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Mom Finds A Hilarious Way To Deal With Her Kids’ Mess Without Nagging Them, Other Parents Share Their Tactics Too
Funny, Parenting1 year ago

Mom Who's Tired Of Yelling At Her Kids Shares A Genius Parenting Hack On How She Expresses Her Annoyance With Them

“Pick up your sock. Put your toothbrush back in its place.” Nagging your kids can get real old real quick. So one creative mom who has gotten “sick of the sound of her own voice” has found a new way to scold her kids without even opening her mouth.

Trying to get the little ones to pick up after themselves, she started leaving sheets of paper with the legendary “Are You Kidding Me” meme next to the things they leave behind. Yes, the meme might be old, but it certainly gets her point across.

Photos of her “notes” went viral all over the Internet. However, it wasn’t until Mum Junkie, a parenting Facebook page, shared them on its wall that they really blew up.

Image credits: Mum Junkie

Image credits: Soy una mamá cansada

Whether it’s teaching a child how to clean up a spill or reminding a child to pack their lunch for school, every parent has to give their child instructions. But nagging is something different. When parents nag, they repeatedly remind children of their chores and obligations. The fundamental issue with nagging is that the parent takes on responsibility for the child. Rather than a child worrying about completing her own homework, for example, the parent manages the child’s time for them.

If this is the case and you want to stop, remember that empathy is key to understanding why your child isn’t listening. Maybe it is as simple as feeling overwhelmed. After all, an endless list of tasks can seem boring and irrelevant and cause kids to ignore their parents.

Image credits: Soy una mamá cansada

To make everything more compelling, Good Therapy advises working as a collaborative team.

For example, include your child in discussions about family goals. Solicit your child’s input on which tasks they think are fair and how frequently they should do them. Make it clear.

Next, get your child invested in family life. It can be really tough to motivate a kid to mow the lawn when they don’t care how the house looks, for instance. Likewise, kids may not want to clean their room if they feel like you’re forcing them. Helping kids see the benefits of these tasks—easily finding toys, for example—may help.

Image credits: Soy una mamá cansada

It might be a good idea to allow your child to decide how to do the tasks you ask them to complete. Don’t force them to complete homework at a specific time, in the room of your choosing, while you stand over their shoulder. Instead, giving your child age-appropriate freedom to make decisions can improve compliance.

Also, educate yourself and recognize what is and is not developmentally typical. A four-year-old, for example, can’t anticipate plans for tomorrow, and a six-year-old can’t set long-term goals. Keep in mind that your expectations have to be reasonable.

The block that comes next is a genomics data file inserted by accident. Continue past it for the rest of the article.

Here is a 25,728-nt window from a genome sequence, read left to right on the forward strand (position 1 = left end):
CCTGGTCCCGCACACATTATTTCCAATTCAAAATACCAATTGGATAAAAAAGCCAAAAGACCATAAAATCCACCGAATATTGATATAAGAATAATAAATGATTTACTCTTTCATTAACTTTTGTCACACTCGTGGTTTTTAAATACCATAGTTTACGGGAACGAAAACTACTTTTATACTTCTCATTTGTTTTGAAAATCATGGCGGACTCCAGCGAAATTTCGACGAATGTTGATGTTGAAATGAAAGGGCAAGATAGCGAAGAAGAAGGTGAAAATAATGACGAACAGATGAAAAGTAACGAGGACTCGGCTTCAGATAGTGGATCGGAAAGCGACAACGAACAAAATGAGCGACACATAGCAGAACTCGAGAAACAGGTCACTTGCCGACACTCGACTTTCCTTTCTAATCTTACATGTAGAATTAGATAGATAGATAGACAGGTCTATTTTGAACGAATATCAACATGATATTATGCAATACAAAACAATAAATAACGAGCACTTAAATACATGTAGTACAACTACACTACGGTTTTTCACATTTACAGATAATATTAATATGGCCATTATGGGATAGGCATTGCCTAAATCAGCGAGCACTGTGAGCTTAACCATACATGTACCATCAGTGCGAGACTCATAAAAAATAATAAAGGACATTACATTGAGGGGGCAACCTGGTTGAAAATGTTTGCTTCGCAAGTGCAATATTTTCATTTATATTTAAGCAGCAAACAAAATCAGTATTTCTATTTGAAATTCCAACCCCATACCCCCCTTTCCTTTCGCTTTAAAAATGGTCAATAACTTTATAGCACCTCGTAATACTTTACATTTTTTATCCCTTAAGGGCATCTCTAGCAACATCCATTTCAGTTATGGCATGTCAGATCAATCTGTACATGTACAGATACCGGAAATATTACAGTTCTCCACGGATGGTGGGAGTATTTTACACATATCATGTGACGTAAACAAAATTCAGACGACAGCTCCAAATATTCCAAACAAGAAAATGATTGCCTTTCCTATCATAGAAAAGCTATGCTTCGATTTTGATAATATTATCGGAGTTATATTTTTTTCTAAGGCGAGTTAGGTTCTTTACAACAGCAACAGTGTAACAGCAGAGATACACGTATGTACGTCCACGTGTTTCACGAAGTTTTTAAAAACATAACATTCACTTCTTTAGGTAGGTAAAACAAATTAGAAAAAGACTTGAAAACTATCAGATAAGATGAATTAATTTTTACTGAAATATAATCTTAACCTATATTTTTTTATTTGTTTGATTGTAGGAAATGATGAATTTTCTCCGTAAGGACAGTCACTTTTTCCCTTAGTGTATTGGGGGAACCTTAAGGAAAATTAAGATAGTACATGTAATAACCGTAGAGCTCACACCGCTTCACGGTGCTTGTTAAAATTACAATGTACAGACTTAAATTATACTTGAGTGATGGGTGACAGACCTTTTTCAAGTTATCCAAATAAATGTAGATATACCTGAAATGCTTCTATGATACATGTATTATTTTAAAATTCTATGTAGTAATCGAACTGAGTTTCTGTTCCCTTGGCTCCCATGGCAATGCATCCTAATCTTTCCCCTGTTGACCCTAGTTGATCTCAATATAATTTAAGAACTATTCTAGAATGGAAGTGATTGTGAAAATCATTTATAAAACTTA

Image credits: Soy una mamá cansada

Don’t forget to make time and space for your child’s goals as well. Are there things they want you to do—such as play basketball or help them paint their new chest of drawers? Negotiating time to do the things your child wants can help them feel like you value them and their time, potentially ending the fight over chores.

And of course, be direct. Tell your child what you want them to do, and make sure they know how to do it. Don’t be passive-aggressive or attempt to guilt-trip your child.

If all the above fails, who knows, maybe printing memes all over the house isn’t such a bad idea?

Image credits: Soy una mamá cansada

Vicki Broadbent of Honest Mum said she can understand the mom’s frustration here

Image credits: Duncan Cuthbertson

Vicki Broadbent, a writer, director, broadcaster, and founder of the parenting blog Honest Mum, told Bored Panda that sometimes a visual like the angry face can express and emphasize exactly how you’re feeling without spiraling into shouting. “It can make children sit up and take note,” the author of Mumboss: The Honest Mum’s Guide to Surviving and Thriving at Work said.

“I think the ideal scenario here would be for her to follow up with a discussion with her children when she feels calmer so she can articulate what drove her to create the [prints] and express how she’s feeling,” Vicki explained, adding that the mom needs to come up with a plan of action for the family where the children have a chore list they stick to. “Otherwise, they’re penalized with, say, reduced tech or play time so they can cement a routine.”

The Honest Mum said that children thrive on boundaries. However, if you deviate from your regular schedule due to holidays or other reasons, that’s absolutely fine too. “Within days, you can regain the structure back, and everyone will feel happier for it.”

The photos inspired moms and dads to share their creative tactics as well

And plenty of other parents said they will try out this approach too

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